8. Human imagination still fails to recognize that things will look different once they actually happen
  9. We still perceive something to have greater value when it is scarce – unavailability is still more appealing than availability
  10. We still tend to choose relative to what’s actually available, rather than any absolute standard
  11. The reasons for many of our choices and behaviours are still often invisible even to ourselves
  12. We still post-rationalise irrational choices
  13. The human brain is still hardwired to reduce complexity
  14. The human brain is still predisposed to find predictable patterns, even when none exist
  15. The human senses still edit out more stimulus than they processes
  16. People still do not have time to do a wholesale cost-benefit analysis of all their purchase options
  17. We still do not want to apply too much effort to making decisions
  18. People still use brands to simplify, streamline, and accelerate decision-making
  19. People still use brands to reduce the amount of decision-making they have to do
  20. We still need to experience and tell stories as a way of ordering, structuring, and making sense of our world
  21. Intangible meanings and associations still exert a powerful influence over the purchase decisions we make
  22. We are still herd animals, enormously influenced by the behaviour and opinion of others
  23. We still need and want to share in collective experiences

The list needless to say, goes on. But you get my point.

We must live and think with one foot in the future if we are to shape it. If we are to be a part of it. We cannot go into the future walking backwards, forever gazing at was has been. We must embrace change. And occasionally wrestle it to the floor in a merciless headlock.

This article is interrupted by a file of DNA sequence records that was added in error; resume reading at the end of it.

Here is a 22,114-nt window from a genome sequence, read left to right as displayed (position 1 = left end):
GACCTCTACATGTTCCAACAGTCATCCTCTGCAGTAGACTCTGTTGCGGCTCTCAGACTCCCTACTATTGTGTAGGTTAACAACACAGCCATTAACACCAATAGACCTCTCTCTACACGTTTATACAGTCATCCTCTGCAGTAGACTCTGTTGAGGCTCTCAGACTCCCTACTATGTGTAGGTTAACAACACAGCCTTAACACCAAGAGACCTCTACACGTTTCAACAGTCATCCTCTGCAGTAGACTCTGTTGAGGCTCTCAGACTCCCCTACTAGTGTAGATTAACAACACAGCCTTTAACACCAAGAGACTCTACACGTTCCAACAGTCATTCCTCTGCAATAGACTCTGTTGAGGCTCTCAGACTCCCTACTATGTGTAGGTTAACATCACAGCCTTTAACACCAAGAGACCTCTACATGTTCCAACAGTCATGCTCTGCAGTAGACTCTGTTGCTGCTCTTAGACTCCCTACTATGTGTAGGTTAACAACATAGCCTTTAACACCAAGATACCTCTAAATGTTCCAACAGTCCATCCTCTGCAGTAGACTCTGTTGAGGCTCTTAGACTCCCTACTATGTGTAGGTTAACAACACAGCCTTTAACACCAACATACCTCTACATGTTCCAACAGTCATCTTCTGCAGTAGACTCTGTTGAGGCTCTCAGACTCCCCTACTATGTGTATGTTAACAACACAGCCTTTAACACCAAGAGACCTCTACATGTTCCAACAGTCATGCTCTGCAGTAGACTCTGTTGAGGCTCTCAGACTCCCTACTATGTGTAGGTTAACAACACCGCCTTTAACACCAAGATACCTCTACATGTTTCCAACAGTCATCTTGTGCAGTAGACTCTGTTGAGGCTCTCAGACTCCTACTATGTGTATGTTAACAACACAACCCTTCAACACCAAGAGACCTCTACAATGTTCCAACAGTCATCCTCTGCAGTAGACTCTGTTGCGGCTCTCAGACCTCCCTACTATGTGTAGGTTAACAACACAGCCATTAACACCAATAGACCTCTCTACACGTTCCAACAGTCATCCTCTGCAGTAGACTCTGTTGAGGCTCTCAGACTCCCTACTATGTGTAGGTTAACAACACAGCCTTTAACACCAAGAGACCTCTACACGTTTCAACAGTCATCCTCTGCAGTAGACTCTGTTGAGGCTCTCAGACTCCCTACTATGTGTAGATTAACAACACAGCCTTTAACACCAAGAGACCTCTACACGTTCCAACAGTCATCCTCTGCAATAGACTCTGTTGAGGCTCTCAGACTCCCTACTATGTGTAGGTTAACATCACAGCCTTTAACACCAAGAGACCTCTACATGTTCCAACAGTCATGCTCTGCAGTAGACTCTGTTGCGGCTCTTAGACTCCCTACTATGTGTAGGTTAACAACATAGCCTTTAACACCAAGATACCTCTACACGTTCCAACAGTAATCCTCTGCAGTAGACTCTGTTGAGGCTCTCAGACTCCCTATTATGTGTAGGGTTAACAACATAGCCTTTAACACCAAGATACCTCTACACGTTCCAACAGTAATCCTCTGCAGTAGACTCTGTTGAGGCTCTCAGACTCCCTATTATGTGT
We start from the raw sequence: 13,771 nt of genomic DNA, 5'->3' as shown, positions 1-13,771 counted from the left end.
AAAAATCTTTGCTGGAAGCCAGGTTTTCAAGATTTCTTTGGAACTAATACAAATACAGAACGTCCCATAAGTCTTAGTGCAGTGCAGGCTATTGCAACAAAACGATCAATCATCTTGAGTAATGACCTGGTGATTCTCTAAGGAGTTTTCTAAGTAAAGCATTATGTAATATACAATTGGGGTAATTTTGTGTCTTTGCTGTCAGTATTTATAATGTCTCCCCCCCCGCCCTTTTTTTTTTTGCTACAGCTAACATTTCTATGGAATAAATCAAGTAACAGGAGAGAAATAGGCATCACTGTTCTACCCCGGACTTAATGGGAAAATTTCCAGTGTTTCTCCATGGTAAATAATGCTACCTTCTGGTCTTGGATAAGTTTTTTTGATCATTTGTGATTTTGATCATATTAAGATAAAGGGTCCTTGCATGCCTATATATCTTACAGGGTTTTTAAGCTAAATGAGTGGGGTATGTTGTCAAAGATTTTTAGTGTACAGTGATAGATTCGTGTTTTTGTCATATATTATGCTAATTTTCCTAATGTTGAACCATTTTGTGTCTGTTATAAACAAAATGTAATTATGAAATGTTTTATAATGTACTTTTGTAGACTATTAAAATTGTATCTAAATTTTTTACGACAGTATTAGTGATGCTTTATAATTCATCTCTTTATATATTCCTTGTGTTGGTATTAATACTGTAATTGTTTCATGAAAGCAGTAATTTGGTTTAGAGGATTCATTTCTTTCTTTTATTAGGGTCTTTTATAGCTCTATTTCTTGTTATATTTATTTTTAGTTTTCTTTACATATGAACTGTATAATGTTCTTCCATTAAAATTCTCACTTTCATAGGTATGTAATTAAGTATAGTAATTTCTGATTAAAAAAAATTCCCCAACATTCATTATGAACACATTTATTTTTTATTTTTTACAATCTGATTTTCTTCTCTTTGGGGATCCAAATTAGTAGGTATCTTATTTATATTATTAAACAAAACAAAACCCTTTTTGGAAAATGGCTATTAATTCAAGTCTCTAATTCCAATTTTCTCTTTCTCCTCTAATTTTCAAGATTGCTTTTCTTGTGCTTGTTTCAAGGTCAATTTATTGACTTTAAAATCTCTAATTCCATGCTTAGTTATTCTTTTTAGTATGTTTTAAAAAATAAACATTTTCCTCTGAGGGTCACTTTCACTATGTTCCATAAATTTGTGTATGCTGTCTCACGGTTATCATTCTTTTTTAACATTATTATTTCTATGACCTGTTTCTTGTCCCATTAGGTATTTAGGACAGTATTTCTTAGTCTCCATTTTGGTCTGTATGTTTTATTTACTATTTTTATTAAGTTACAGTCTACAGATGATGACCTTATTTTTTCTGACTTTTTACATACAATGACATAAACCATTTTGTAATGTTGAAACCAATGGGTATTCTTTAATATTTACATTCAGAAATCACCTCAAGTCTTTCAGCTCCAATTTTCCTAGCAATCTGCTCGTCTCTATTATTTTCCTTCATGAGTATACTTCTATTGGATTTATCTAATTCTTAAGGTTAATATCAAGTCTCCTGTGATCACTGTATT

There is, however, an inescapable But.

Understanding 1.0 in a 2.0 world

It is not sexy, but if we do not remain grounded in what has not changed – better yet, if do not seek to become experts in it – we will fail to shape the very thing we exist to change. Human behaviour.

We will fail to exploit the ability of brands and their intangible meanings to create economic value for our clients. And we will underestimate the ability of creativity, ideas, experiences and stories in all their forms to contribute to this.

Whatever iteration of technology we’re now on, let’s remember that homo sapiens hasn’t gone beyond version 1.0 yet.

We must operate at the intersection of ever-shifting technology and human nature. Not to work at the intersection – to focus on exclusively on one, rather than on both – condemns us to naivety or redundancy.

If we don’t understand the 1.0, we will fail to make the most of all the 2.0 that surrounds us.

And if we don’t understand our 2.0 world, we will fail to take advantage of the new forums, connections, channels and spaces through and in which our 1.0 selves are living, working, expressing, connecting, sharing, empowering, entertaining and asserting themselves.

Sources

Nicholas Humphrey , Edge World Question Center, http://www.edge.org/q2009/q09_3.html